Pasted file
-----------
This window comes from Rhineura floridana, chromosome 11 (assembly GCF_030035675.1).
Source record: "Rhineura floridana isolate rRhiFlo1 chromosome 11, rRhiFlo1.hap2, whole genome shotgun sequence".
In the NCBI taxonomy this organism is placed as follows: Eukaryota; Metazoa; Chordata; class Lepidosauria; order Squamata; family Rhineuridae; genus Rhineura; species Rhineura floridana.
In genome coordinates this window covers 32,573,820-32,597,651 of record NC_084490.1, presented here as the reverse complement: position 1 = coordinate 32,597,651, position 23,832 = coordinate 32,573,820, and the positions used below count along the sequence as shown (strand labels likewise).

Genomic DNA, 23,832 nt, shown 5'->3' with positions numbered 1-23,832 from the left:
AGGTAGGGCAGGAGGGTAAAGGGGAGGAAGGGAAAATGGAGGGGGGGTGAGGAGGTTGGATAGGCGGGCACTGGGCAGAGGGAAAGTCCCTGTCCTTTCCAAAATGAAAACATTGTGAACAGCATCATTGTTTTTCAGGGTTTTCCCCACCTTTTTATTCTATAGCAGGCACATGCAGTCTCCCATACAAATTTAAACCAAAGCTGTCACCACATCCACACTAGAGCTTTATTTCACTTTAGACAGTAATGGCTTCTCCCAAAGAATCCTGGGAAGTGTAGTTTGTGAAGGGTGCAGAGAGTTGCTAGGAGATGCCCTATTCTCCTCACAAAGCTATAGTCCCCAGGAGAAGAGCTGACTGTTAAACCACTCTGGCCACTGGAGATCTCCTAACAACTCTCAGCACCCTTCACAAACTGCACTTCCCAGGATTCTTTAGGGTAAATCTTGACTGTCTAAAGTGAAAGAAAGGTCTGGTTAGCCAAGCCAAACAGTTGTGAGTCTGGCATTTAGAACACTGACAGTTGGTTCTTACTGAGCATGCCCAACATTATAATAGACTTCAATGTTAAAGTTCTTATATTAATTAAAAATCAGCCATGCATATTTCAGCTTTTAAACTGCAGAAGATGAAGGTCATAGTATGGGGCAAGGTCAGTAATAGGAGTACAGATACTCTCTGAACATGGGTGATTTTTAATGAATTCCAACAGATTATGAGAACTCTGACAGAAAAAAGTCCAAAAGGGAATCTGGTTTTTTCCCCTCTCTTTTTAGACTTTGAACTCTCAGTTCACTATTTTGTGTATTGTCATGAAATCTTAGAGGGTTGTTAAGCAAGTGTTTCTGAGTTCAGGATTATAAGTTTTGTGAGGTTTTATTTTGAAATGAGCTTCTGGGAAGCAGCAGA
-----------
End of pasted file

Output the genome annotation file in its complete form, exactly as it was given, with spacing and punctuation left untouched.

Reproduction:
This window comes from Rhineura floridana, chromosome 11 (assembly GCF_030035675.1).
Source record: "Rhineura floridana isolate rRhiFlo1 chromosome 11, rRhiFlo1.hap2, whole genome shotgun sequence".
In the NCBI taxonomy this organism is placed as follows: Eukaryota; Metazoa; Chordata; class Lepidosauria; order Squamata; family Rhineuridae; genus Rhineura; species Rhineura floridana.
In genome coordinates this window covers 32,573,820-32,597,651 of record NC_084490.1, presented here as the reverse complement: position 1 = coordinate 32,597,651, position 23,832 = coordinate 32,573,820, and the positions used below count along the sequence as shown (strand labels likewise).

Genomic DNA, 23,832 nt, shown 5'->3' with positions numbered 1-23,832 from the left:
AGGTAGGGCAGGAGGGTAAAGGGGAGGAAGGGAAAATGGAGGGGGGGTGAGGAGGTTGGATAGGCGGGCACTGGGCAGAGGGAAAGTCCCTGTCCTTTCCAAAATGAAAACATTGTGAACAGCATCATTGTTTTTCAGGGTTTTCCCCACCTTTTTATTCTATAGCAGGCACATGCAGTCTCCCATACAAATTTAAACCAAAGCTGTCACCACATCCACACTAGAGCTTTATTTCACTTTAGACAGTAATGGCTTCTCCCAAAGAATCCTGGGAAGTGTAGTTTGTGAAGGGTGCAGAGAGTTGCTAGGAGATGCCCTATTCTCCTCACAAAGCTATAGTCCCCAGGAGAAGAGCTGACTGTTAAACCACTCTGGCCACTGGAGATCTCCTAACAACTCTCAGCACCCTTCACAAACTGCACTTCCCAGGATTCTTTAGGGTAAATCTTGACTGTCTAAAGTGAAAGAAAGGTCTGGTTAGCCAAGCCAAACAGTTGTGAGTCTGGCATTTAGAACACTGACAGTTGGTTCTTACTGAGCATGCCCAACATTATAATAGACTTCAATGTTAAAGTTCTTATATTAATTAAAAATCAGCCATGCATATTTCAGCTTTTAAACTGCAGAAGATGAAGGTCATAGTATGGGGCAAGGTCAGTAATAGGAGTACAGATACTCTCTGAACATGGGTGATTTTTAATGAATTCCAACAGATTATGAGAACTCTGACAGAAAAAAGTCCAAAAGGGAATCTGGTTTTTTCCCCTCTCTTTTTAGACTTTGAACTCTCAGTTCACTATTTTGTGTATTGTCATGAAATCTTAGAGGGTTGTTAAGCAAGTGTTTCTGAGTTCAGGATTATAAGTTTTGTGAGGTTTTATTTTGAAATGAGCTTCTGGGAAGCAGCAGA